Libanius, Upon Facing Another Monday

Libanius, Autobiography 246

“And the affair followed and these were my fears, leaving me with a desire for nothing but death. And my conversations with everyone nearby were about this as were my prayers to the gods. One who mentioned baths was my enemy; anyone who mentioned dinner was my enemy.

And I fled in exile from the books which contained the classical texts of my toil; I fled from writing and composition of my lectures. I lost my ability to speak even though my students were shouting for me. Whenever I tried, I was taken off track like a boat facing an opposing wind. Even though they harbored hopes of hearing me, I still went silent. My doctors were telling me to seek healing somewhere else because there were no medicines for these kinds of ills in their craft.”

καὶ εἵπετο δὲ τὸ ἔργον, φόβοι τε ἐκεῖνοι καὶ πλὴν τελευτῆς οὐδενὸς ἐπιθυμία. ἀλλὰ περὶ τούτου λόγοι τε πρὸς τοὺς ἀεὶ παρόντας εὐχαί τε πρὸς θεούς. ἐχθρὸς μὲν ὁ λουτροῦ μεμνημένος, ἐχθρὸς δὲ ὁ δείπνου, καὶ φυγὴ ἀπὸ βιβλίων ἐν οἷς οἱ τῶν ἀρχαίων πόνοι, φυγὴ δὲ ἀπὸ γραφῆς τε καὶ ποιήσεως λόγων, κατελέλυτο δὲ τὸ λέγειν, καὶ ταῦτα τῶν νέων βοαῖς τοῦτο ἀπαιτούντων. ὁπότε γὰρ δὴ πρὸς αὐτὸ γιγνοίμην ἀπεφερόμην ὥσπερ ἀκάτιον ἐναντίῳ πνεύματι, καὶ οἱ μὲν εἶχον ἀκροάσεως ἐλπίδας, ἐγὼ δ᾿ ἂν1ἐσίγων. ἰατροὶ δὲ τὴν τούτων ἴασιν ἄλλοθι ζητεῖν ἐκέλευον, ὡς οὐκ ὄντων σφίσι τῶν τοιούτων ἐν τῇ τέχνῃ φαρμάκων.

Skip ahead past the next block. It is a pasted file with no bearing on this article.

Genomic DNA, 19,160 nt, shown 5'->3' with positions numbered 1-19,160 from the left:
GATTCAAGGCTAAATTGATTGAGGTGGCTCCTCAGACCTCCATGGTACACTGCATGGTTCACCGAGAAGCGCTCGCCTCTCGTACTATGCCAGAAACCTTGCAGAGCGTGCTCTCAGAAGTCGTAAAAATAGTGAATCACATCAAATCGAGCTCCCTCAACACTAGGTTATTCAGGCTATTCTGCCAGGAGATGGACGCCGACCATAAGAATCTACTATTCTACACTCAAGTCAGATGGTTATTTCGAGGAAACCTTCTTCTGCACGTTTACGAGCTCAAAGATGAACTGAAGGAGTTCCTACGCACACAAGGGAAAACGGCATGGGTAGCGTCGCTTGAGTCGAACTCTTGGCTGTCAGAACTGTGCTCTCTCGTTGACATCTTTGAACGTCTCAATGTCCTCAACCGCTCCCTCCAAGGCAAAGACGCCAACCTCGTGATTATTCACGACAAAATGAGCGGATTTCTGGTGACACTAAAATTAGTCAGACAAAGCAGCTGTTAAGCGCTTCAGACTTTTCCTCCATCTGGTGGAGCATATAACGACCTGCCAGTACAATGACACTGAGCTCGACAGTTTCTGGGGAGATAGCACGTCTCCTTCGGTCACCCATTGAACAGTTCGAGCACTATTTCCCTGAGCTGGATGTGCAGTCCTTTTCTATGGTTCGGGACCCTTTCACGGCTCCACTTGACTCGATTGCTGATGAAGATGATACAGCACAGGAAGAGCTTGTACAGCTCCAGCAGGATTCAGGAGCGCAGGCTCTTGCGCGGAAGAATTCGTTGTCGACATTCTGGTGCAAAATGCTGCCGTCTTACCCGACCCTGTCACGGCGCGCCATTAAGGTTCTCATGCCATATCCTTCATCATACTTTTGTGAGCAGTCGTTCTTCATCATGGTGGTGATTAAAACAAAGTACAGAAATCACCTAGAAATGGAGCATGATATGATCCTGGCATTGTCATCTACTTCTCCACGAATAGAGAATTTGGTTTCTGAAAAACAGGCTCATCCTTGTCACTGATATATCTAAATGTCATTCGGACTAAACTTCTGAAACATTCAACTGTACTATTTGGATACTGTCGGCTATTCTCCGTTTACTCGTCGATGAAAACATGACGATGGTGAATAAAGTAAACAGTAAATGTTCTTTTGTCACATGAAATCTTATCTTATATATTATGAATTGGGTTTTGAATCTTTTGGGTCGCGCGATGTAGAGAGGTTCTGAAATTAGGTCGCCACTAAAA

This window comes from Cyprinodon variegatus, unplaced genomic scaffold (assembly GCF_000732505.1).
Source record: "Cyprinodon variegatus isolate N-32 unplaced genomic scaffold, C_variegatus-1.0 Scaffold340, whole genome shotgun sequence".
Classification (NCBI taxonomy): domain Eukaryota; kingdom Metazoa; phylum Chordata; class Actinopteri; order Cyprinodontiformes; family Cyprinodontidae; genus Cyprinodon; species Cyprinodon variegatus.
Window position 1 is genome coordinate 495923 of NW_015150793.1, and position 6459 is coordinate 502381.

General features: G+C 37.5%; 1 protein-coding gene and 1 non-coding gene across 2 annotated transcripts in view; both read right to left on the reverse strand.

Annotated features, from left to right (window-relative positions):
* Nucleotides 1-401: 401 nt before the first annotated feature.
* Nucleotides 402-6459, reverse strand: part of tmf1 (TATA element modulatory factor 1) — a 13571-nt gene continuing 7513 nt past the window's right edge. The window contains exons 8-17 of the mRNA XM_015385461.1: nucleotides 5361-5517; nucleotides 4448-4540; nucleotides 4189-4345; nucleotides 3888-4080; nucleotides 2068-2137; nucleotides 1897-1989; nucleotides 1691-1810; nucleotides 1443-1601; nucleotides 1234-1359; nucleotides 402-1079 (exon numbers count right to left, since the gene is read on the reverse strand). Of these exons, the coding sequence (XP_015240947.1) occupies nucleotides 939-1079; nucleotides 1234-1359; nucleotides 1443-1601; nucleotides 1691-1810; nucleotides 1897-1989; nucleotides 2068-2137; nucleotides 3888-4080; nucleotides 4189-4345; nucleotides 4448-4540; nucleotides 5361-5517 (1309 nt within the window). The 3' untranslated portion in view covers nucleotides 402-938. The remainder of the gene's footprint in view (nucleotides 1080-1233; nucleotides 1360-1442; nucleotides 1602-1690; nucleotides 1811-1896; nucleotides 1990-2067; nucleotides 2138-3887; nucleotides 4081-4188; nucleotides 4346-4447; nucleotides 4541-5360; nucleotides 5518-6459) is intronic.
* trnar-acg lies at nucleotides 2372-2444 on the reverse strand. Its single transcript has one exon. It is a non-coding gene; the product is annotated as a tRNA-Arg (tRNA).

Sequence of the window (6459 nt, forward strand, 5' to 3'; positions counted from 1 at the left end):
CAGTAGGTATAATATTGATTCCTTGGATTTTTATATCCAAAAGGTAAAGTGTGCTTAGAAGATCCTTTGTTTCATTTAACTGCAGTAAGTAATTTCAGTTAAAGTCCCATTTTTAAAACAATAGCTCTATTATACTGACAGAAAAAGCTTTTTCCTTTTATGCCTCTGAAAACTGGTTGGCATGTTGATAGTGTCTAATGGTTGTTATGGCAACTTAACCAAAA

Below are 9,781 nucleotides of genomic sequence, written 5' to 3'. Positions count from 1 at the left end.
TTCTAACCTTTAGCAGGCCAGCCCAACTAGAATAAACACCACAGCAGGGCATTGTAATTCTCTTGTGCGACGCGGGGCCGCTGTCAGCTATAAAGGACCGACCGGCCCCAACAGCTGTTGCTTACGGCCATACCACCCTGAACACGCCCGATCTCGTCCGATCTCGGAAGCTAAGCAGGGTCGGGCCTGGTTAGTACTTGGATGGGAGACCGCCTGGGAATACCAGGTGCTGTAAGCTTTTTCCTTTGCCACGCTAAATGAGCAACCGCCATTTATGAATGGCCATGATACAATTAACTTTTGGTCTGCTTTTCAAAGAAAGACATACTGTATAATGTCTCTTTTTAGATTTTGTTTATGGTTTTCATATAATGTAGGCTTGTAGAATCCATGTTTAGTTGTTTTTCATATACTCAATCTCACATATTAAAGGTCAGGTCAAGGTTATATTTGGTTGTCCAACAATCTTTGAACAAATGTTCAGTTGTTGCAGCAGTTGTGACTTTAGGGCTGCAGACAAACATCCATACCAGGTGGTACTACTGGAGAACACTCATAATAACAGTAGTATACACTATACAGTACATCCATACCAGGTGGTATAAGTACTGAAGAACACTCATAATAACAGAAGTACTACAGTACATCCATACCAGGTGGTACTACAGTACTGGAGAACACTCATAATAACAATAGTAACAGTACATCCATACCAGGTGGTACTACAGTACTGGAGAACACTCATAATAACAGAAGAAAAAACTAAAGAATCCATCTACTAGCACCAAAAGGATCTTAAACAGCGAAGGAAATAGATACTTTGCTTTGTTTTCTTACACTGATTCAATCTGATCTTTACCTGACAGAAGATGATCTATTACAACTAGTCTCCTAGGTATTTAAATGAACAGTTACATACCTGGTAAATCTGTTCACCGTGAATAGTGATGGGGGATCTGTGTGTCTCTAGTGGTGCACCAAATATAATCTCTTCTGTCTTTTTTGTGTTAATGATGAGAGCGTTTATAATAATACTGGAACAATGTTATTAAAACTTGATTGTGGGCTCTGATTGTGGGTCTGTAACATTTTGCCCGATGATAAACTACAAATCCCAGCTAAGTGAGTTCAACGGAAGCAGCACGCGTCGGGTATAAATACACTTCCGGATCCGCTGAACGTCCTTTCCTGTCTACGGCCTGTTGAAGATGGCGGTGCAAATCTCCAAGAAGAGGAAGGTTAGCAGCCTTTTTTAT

Leave Your Homework to Sunday Night? Philo has Some Words for You

Philo, The Preliminary studies 29.166–7

There are those who, when they encounter the frights and horrors of the wilderness with complete endurance and strength complete the contest of life, after preserving it unsullied and unconquered, holding fast against the compulsions of nature like poverty, so that they subdue hunger, thirst, cold, and heat and everything which enslaves other people through the great abundance of their strength.

The cause of this is not simple toil but toil with a certain sweetening. For he says “the water is sweetened” and the work that is sweet and attractive is also called “love of labor” (philoponia). For in work the desire and longing and and love of finer things is sweet. Let no one turn away from this kind of suffering, nor let anyone believe that when the table of the feast and happiness is called “bread of suffering” it is for its harm rather than profit. For the soul which is chastened is fed by the instructions of education.”